Polarized Light Microscopy
Polarized light microscopy is a useful method to generate contrast in birefringent specimens and to determine qualitative and quantitative aspects of crystallographic axes present in various materials. The beautiful kaleidoscopic colors displayed by specimens under crossed polarizers arises as a result of the interference between light waves passing through the specimen.
This interactive tutorial simulates 360-degree rotation of birefringent samples through crossed polarizers in a polarizing microscope. To operate this tutorial, first select a sample from the Choose A Specimen pull-down menu. Next, use the Angle slider to rotate the sample stage through 360 degrees. The image will change depending on sample orientation, with the birefringent crystals changing from bright to total extinction and then back again. The blue arrow buttons allow movement of the sample stage in 10 degree increments.
There are two polarizing filters in a polarizing microscope - the polarizer and analyzer. The polarizer is situated below the specimen stage usually with its permitted vibration direction fixed in the left-to-right, East-West direction, although this is usually rotatable through 360 degrees. The analyzer, usually aligned North-South but again rotatable on some microscopes, is sited above the objectives and can be moved in and out of the light path as required. When both the analyzer and polarizer are in the optical path, their permitted vibration directions are positioned at right angles to each other. In this configuration, the polarizer and analyzer are said to be crossed, with no light passing through the system and a dark field of view present in the eyepieces.
Polarization colors result from the interference of the two components of light split by the anisotropic specimen and may be regarded as white light minus those colors that are interfering destructively. The two components of light travel at different speeds through the specimen and have different refractive indices, or refringences. Birefringence is the numerical difference between these refringences. The faster beam emerges first from the specimen with an optical path difference (OPD), which may be regarded as a "winning margin" over the slower one. The analyzer recombines only components of the two beams traveling in the same direction and vibrating in the same plane. The polarizer ensures that the two beams have the same amplitude at the time of recombination for maximum contrast.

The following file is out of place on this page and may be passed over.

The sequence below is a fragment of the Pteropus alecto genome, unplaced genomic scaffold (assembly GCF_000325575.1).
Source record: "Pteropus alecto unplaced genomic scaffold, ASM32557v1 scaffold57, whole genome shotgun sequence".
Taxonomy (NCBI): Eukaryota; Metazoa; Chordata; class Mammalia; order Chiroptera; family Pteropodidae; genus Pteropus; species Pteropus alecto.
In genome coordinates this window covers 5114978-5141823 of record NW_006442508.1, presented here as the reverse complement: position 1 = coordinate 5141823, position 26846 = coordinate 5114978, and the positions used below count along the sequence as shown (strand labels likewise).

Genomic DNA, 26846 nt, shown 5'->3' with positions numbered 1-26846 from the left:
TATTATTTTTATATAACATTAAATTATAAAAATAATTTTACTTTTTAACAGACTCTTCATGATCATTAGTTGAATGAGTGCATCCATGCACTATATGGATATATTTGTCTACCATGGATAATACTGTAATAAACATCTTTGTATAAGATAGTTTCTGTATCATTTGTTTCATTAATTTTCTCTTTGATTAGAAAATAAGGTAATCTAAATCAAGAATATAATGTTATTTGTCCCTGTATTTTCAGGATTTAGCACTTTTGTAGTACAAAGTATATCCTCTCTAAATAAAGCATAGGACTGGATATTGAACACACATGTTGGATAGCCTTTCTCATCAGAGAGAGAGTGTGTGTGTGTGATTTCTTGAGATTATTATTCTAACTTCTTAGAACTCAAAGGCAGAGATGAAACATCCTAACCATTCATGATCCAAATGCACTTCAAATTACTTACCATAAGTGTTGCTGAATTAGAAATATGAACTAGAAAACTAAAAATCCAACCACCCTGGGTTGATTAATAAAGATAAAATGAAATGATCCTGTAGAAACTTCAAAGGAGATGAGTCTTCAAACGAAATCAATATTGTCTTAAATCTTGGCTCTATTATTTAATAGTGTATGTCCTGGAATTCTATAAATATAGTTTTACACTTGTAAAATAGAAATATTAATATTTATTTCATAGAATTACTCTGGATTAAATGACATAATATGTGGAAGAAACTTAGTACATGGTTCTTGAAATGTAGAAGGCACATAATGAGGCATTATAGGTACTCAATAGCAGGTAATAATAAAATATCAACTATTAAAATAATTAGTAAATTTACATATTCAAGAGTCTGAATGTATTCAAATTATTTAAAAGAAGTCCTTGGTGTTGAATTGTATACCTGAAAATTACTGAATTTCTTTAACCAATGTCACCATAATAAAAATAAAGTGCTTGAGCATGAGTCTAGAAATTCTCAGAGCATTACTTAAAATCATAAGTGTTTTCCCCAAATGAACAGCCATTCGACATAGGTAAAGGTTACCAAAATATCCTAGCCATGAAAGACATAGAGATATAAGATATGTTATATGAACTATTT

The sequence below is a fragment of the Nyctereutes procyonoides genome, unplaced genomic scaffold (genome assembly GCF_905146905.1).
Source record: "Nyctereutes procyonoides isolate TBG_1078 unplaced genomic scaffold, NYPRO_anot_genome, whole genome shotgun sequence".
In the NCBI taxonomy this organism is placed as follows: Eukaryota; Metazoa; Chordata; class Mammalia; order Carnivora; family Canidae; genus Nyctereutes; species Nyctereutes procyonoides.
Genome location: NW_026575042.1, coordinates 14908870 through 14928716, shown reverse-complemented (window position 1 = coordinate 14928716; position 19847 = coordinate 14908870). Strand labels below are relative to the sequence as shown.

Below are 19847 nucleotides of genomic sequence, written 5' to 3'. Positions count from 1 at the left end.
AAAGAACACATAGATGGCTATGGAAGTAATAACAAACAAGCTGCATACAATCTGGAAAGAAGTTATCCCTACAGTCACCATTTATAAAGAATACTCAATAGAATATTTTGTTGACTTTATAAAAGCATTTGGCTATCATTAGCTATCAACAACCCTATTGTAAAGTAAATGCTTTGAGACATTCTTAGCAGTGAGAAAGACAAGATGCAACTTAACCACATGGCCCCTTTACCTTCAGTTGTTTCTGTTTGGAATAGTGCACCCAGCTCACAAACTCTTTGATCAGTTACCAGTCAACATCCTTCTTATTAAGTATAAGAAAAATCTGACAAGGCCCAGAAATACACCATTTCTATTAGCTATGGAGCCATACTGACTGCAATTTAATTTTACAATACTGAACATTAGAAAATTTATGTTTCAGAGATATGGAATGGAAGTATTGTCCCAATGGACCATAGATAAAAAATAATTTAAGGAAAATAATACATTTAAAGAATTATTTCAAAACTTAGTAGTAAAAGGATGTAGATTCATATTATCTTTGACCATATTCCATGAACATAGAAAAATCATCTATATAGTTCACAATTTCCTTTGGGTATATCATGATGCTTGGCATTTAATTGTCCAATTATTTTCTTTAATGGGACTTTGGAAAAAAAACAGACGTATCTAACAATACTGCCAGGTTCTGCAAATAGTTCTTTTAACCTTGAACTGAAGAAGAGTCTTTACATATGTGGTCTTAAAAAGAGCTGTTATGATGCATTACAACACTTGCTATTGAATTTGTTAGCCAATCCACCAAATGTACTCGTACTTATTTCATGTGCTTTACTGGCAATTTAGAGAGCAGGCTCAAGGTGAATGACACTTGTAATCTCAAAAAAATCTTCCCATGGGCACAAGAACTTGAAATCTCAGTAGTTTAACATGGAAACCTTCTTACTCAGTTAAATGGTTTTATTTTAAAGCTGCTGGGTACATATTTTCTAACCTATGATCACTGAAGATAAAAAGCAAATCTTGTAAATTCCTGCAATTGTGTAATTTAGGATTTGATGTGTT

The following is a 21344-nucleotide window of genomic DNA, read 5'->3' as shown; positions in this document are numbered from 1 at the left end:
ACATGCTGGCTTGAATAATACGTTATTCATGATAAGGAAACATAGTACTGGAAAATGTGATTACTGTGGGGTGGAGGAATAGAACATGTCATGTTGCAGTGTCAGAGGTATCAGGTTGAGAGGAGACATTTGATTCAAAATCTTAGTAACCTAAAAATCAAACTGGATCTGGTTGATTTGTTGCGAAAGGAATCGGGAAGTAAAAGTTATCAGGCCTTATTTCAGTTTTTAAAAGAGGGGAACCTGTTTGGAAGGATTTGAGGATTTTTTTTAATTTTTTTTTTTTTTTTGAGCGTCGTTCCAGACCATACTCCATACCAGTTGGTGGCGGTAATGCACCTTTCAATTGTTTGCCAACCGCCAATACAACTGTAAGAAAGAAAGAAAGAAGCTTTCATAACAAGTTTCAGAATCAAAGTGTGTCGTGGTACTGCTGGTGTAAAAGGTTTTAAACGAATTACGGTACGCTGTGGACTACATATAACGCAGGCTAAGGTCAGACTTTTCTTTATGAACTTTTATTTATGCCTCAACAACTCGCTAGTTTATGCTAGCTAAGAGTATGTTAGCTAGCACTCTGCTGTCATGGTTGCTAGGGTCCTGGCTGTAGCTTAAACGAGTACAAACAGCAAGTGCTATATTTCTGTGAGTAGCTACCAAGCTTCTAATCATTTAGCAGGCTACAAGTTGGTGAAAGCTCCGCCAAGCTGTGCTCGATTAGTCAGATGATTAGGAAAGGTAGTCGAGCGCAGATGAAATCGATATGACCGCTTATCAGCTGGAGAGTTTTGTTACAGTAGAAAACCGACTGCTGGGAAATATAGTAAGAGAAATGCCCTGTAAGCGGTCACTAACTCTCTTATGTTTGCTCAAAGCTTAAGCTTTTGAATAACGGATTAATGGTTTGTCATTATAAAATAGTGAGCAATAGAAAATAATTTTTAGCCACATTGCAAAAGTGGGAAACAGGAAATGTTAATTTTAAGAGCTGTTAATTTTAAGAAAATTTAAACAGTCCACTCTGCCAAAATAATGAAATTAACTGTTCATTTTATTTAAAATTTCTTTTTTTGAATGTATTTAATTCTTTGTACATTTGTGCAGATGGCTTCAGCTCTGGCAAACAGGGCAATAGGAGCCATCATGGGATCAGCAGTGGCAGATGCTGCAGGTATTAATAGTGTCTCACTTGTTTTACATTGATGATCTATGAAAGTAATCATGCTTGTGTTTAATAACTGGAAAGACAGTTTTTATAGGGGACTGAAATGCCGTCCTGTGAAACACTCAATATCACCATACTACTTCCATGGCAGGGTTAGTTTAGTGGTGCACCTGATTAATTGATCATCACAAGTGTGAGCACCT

There is constructive and destructive interference of light in the analyzer, depending on the OPD on the specimen and the wavelength of the light, which can be determined from the order of polarization color(s). This relies on the properties of the specimen, including the thickness difference between the refractive index and the birefringence of the two beams, which has a maximum value dependent on the specimen and on the direction of travel of light through the specimen. Optical path differences can be used to extract valuable "tilt" information from the specimen.
Superimposed on the polarization color information is an intensity component. As the specimen is rotated relative to the polarizers, the intensity of the polarization colors varies cyclically, from zero (extinction) up to a maximum after 45 degrees and back down to zero after a 90-degree rotation. That is why a rotating stage and centration are provided, which are critical on a polarizing microscope. Centration of the objective and stage ensures that the center of the stage rotation coincides with the center of the field of view, a great convenience, as anyone who has tried to manage without it will know.
Whenever the specimen is in extinction, the permitted vibration directions of light passing through are parallel with those of either the polarizer or analyzer. This can be related to geometrical features of the specimen, such as fiber length, film extrusion direction, and crystal faces. In crossed polarizers, isotropic materials can be easily distinguished from anisotropic materials as they remain permanently in extinction (remain dark) when the stage is rotated through 360 degrees.
Mortimer Abramowitz - Olympus America, Inc., Two Corporate Center Drive., Melville, New York, 11747.
Matthew J. Parry-Hill and Michael W. Davidson - National High Magnetic Field Laboratory, 1800 East Paul Dirac Dr., The Florida State University, Tallahassee, Florida, 32310.
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